Gulp: Adventures on the Alimentary Canal
    Thursday, April 24, 2014
    Central Library

    Mary Roach, designated as “America’s funniest science writer” by The Washington Post, takes us on a tour of the alimentary canal, that much-maligned tube from mouth to rear.

    In a public conversation with Kaite Stover, the Library’s director of readers’ services, Roach will discuss her latest book and ask questions others fear: How much can you eat before your stomach bursts? Why doesn’t the stomach digest itself? Can wine tasters really tell a $10 bottle from a $100 bottle? Why is crunchy food so appealing? Can constipation kill you? Did it kill Elvis? She examines a pet food taste-test lab and delves into a live stomach to observe the fate of a meal.

    Roach is the best-selling author of Stiff (about the human body after death), Bonk (the science of sex), and Spook (the afterlife).

  • A panel of education experts moderated by KCPT’s Nick Haines examines a series of developments that could have a profound effect on the Kansas City, Missouri, School District.
    Make or Break: Decision Time for KCMO Schools
    Monday, April 21, 2014
    Plaza Branch

    After months of contentious debate, the Missouri State Board of Education has finalized a plan to address the state’s unaccredited school districts. Squarely in its sights is the Kansas City, Missouri School District, which has been operating without state accreditation since 2012. Coupled with a school transfer law set to go into effect this summer, the impact on the beleaguered Kansas City district could be immense. But just as enormous is the ripple effect these two events could have on neighboring districts throughout the metro.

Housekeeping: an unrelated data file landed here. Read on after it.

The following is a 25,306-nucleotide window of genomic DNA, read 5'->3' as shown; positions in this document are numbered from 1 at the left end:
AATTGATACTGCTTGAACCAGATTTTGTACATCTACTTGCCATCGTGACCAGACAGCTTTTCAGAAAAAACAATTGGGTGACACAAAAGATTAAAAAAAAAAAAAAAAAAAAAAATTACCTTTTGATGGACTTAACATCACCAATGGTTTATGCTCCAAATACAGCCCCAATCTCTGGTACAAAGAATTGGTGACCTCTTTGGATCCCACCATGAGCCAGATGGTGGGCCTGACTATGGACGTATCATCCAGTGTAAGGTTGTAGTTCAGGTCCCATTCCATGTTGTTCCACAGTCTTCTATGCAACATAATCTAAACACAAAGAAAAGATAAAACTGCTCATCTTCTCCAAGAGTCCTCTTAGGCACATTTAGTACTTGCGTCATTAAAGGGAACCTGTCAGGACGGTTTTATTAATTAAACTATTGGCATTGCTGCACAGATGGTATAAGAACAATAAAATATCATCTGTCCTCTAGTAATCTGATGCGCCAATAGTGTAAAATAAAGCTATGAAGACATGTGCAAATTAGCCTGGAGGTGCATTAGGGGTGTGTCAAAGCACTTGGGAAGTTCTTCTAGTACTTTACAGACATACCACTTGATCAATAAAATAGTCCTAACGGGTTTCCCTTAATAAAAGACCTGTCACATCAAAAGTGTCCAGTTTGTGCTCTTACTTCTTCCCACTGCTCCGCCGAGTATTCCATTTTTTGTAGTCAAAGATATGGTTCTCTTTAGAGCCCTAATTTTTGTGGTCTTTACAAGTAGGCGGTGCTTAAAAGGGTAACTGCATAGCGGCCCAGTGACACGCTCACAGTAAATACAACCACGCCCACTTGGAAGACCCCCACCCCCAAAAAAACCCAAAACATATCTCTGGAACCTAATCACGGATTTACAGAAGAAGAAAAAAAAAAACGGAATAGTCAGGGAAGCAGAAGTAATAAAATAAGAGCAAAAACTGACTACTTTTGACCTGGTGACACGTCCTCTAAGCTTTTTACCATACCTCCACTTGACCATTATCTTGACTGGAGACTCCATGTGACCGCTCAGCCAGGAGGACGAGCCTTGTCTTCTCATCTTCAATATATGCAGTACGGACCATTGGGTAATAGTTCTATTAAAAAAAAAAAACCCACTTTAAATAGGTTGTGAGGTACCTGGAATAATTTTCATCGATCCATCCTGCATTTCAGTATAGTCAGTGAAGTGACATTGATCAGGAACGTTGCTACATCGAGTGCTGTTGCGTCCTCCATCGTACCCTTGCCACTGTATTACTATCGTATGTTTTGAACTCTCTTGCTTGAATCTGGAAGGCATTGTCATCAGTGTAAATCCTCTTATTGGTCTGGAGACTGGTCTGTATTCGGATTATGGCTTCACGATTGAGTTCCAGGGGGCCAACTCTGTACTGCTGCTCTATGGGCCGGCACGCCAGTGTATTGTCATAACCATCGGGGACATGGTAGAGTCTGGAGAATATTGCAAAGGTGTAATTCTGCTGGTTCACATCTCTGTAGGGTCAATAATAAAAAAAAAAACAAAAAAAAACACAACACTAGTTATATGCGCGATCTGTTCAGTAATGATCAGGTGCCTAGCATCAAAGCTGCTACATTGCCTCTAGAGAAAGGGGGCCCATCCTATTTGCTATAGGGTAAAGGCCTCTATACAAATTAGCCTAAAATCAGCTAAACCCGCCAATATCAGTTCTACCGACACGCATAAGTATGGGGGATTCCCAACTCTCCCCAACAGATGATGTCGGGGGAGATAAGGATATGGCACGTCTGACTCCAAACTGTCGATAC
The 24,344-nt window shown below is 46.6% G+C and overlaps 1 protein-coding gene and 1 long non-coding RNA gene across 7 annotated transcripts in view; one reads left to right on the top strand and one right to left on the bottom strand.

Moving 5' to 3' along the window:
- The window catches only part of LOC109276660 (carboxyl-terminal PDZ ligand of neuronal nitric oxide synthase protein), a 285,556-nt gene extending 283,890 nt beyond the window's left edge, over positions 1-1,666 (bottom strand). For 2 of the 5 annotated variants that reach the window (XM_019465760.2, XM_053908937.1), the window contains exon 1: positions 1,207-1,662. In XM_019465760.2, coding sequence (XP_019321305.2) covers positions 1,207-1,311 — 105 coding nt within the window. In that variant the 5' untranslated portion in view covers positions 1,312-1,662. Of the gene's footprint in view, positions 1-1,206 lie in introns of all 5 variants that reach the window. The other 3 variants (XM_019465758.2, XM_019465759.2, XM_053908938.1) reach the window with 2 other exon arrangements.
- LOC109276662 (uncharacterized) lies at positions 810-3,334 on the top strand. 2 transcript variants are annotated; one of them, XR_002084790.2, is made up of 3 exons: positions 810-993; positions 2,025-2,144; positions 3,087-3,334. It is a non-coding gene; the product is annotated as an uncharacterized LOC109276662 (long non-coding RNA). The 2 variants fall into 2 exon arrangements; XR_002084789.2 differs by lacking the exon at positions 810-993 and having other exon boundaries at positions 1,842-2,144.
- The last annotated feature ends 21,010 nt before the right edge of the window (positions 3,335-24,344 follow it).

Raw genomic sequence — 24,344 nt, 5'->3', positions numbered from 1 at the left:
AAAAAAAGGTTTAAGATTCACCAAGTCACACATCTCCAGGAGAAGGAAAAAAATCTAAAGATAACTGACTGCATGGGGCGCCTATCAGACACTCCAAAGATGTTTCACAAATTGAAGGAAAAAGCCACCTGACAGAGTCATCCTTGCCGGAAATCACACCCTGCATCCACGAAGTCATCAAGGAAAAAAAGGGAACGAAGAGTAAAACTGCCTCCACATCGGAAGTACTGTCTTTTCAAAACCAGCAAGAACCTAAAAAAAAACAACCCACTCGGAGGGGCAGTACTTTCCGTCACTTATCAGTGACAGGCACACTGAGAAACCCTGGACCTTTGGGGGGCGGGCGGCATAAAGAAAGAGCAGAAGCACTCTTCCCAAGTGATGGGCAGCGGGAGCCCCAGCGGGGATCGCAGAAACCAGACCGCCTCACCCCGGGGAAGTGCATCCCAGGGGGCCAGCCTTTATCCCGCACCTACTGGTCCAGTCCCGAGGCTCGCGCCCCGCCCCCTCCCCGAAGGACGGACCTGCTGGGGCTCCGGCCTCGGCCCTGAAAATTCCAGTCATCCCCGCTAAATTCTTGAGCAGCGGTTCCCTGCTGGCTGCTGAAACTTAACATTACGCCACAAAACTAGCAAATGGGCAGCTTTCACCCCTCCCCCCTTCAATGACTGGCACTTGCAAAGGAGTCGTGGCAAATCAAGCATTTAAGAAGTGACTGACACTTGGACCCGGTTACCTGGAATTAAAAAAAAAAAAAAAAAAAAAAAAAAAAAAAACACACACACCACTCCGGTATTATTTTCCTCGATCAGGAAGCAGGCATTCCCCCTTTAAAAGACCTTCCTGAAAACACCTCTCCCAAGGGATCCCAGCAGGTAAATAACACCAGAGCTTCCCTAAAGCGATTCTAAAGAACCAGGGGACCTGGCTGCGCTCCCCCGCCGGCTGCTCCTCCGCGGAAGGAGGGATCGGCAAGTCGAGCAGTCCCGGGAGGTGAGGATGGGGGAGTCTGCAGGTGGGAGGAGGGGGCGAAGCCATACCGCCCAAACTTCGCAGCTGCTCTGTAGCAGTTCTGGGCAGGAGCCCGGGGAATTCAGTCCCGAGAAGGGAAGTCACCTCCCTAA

The implications of these developments are explored by KCPT-TV‘s Nick Haines and a panel of experts including Chris Nicastro, Missouri education commissioner; Stephen Green, superintendent of the Kansas City Public Schools; state Sen. David Pearce, chair of Missouri Senate Education Committee; John Martin, Missouri State Board of Education; and Missouri State Senator Jason Holsman.

  • Before and after it made military history, becoming the first submarine to sink an enemy warship, the Confederate-flagged H.L. Hunley was beset by tragedy. Historian James L. Speicher tells her story.
    The H.L. Hunley and Her Crews
    Thursday, April 17, 2014
    Central Library

    What was termed the last Confederate funeral took place exactly 10 years ago — the burial of eight crew members of the Confederate submarine H.L. Hunley. The 25-foot underwater craft was raised from the sea floor outside Charleston, South Carolina, a little more than 136 years after becoming the first sub to sink an enemy warship and then mysteriously going down itself.